The law also requires employers provide a notice to each current employee of any inspections of I-9 Employment Eligibility Verification forms or other employment records conducted by an immigration agency within 72 hours of receiving notice of the inspection.

The law grants the state labor commissioner or the attorney general the exclusive authority to enforce these provisions. The law prescribes penalties for failure to satisfy the prohibitions described above of $2,000–$5,000 for a first violation and $5,000–$10,000 for each subsequent violation.


Senate Bill 396 expands the requirement that employers provide sexual harassment training to supervisors. Current law requires employers with 50 or more employees to provide sexual harassment and abusive conduct prevention training every two years, or within six months of an individual’s assumption of supervisory duties. This bill requires covered employers to include training on harassment based on gender identity, gender expression, and sexual orientation.  This law also amends section 12950 that requires all employers to post DFEH’s poster regarding transgender rights in a prominent and accessible location in the workplace.


  • Update your training and postings

Assembly Bill 1701 holds construction contractors liable for the wage and hour violations of their subcontractors. As a result, a direct contractor making or taking a contract (entered into on or after January 1, 2018) in California for the erection, construction, alteration, or repair of a building, structure, or other private work will be liable for any debt owed to a wage claimant incurred by a subcontractor at any tier acting under the contractor. The law gives contractors the right to demand inspection of a subcontractor’s payroll data in order to ensure compliance with wage and hour obligations.

The contractor’s liability will extend only to any unpaid wage and fringe or other benefit payments or contributions; including interest owed, but would not extend to penalties or liquidated damages. Either the state labor commissioner or a wage claimant may bring a civil action against a direct contractor to collect wages owed.


Senate Bill 306 authorizes the state labor department “to commence an investigation of an employer, with or without a complaint being filed, when specified retaliation or discrimination is suspected during the course of a wage claim or other specified investigation being conducted by the Labor Commissioner.” Previously, the agency could take action only upon receipt of an employee complaint.

The law authorizes the labor commissioner, upon finding reasonable cause to believe that any person has engaged in or is engaging in a violation, to petition a superior court for injunctive relief. If an employer discharges or imposes adverse action on an employee for claiming that the employer retaliated because the employee asserted his or her rights, the law would require courts “to order appropriate injunctive relief on a showing that reasonable cause exists to believe a violation has occurred.” The injunctive relief remains in force until the agency completes its review or issues a citation. The injunctive relief would not prohibit the employer from disciplining or discharging the employee for conduct that is unrelated to the claim for retaliation.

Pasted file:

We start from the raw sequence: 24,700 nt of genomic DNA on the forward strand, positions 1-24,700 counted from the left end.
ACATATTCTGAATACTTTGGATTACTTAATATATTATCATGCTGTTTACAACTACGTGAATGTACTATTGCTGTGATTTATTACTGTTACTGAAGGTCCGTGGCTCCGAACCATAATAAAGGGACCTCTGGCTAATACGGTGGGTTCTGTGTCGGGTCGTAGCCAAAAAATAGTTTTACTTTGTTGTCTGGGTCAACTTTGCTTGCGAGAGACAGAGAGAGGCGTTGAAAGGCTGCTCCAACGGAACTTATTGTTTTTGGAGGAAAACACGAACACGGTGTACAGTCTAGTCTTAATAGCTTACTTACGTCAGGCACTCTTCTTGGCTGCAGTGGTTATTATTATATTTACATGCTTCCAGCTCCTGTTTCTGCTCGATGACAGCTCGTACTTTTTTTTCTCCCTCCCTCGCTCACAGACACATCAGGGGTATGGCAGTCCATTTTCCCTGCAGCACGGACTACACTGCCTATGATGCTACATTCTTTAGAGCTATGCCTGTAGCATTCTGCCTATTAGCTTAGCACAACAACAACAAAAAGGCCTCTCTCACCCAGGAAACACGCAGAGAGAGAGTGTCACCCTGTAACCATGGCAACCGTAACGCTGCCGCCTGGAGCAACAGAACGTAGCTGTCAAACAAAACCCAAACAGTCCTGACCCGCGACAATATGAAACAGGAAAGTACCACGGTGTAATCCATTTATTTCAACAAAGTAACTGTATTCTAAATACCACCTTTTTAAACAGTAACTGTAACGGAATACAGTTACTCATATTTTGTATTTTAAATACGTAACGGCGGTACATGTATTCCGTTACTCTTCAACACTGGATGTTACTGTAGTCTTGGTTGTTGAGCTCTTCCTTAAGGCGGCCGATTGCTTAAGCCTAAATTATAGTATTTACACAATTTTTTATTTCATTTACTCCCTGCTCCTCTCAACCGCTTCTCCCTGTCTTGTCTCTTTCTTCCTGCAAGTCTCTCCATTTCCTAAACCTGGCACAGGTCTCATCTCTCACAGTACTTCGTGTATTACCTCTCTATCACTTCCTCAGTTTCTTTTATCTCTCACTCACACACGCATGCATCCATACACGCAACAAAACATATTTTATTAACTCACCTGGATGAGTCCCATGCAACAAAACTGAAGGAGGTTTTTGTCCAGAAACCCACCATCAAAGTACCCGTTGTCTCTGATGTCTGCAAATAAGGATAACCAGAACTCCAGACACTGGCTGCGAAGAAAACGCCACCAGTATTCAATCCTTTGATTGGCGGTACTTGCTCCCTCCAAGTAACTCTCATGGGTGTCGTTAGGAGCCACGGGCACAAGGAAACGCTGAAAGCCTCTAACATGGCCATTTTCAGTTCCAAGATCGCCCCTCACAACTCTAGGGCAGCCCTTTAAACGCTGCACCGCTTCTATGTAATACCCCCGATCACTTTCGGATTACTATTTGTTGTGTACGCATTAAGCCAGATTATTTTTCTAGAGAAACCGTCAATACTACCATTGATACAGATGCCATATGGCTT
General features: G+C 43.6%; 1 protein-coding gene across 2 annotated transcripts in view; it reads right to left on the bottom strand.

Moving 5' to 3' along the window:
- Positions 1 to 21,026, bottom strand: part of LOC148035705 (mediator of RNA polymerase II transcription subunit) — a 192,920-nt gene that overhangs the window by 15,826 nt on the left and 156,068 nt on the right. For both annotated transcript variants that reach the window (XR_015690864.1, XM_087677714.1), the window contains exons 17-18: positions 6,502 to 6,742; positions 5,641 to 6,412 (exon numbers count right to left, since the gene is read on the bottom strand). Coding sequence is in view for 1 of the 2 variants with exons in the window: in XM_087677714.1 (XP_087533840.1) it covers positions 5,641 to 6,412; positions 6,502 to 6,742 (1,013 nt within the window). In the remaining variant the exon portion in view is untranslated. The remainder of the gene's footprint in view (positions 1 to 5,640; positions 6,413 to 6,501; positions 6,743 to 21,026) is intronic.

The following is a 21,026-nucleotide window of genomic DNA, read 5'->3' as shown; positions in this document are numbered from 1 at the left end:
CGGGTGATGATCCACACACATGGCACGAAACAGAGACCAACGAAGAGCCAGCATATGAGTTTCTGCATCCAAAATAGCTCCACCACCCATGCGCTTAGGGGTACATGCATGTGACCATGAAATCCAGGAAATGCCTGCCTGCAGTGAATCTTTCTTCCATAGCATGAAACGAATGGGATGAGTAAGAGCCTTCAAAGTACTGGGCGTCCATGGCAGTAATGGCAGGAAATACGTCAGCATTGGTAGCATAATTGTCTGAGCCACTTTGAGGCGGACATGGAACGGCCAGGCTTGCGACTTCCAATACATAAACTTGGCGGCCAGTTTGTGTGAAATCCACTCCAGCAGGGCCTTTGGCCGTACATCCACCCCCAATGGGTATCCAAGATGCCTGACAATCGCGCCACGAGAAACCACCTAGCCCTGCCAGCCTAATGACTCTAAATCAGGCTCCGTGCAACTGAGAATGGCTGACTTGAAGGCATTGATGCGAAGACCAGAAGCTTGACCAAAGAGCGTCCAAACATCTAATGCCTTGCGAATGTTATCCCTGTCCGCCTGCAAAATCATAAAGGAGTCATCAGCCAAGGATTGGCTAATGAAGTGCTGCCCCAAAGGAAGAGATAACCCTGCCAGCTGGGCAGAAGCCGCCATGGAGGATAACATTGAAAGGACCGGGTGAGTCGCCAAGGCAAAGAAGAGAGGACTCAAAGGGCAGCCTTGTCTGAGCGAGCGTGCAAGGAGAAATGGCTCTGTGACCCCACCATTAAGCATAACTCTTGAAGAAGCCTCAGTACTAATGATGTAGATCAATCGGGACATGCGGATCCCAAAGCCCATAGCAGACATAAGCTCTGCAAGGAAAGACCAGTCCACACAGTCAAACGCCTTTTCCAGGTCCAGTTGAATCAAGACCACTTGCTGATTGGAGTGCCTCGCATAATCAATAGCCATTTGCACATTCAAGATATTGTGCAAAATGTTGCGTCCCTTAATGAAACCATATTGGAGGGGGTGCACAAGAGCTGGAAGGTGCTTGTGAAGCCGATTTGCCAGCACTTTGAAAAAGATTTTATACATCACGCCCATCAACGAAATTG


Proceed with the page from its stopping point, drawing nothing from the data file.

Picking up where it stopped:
The labor commissioner would be vested with the authority to issue monetary and other relief, including an order to reinstate the employee and pay back wages


As of January 1, 2018 the minimum wage for employers with 26 or more employees increased to $11.00 per hour and the salary threshold for exemptions purposes is now $45,760 annually.  The minimum wage for employers with 25 or fewer employees increased to $10.50 per hours and the salary threshold for exemption for those employers is $43,680 annually.


  • Ensure all employees are making the appropriate minimum wage
  • Ensure all exempt employees are making at least $45,760 (employers with 26+ employees) or $43,680 (employers with 25 or fewer employees)


While marijuana possession has been legalized under California law since earlier in 2017, January begins dispensary sales to recreational users.  Despite this change to state law, marijuana remains illegal under Federal law.  In California, each employer is allowed to create and enforce a Drug Free Workplace program.  Impairment due to marijuana, like any other substance, need not be allowed in California.  Drug screening, both for pre-employment purposes and observed impairment screening, remains a bona fide process to use for potential new hires and current employees demonstrating impairment while working.

SB 65 now extends alcohol consumption and “open container” laws to Prop 64 as well.  Driving while high will be treated the same as, or similarly to, driving under the influence of alcohol.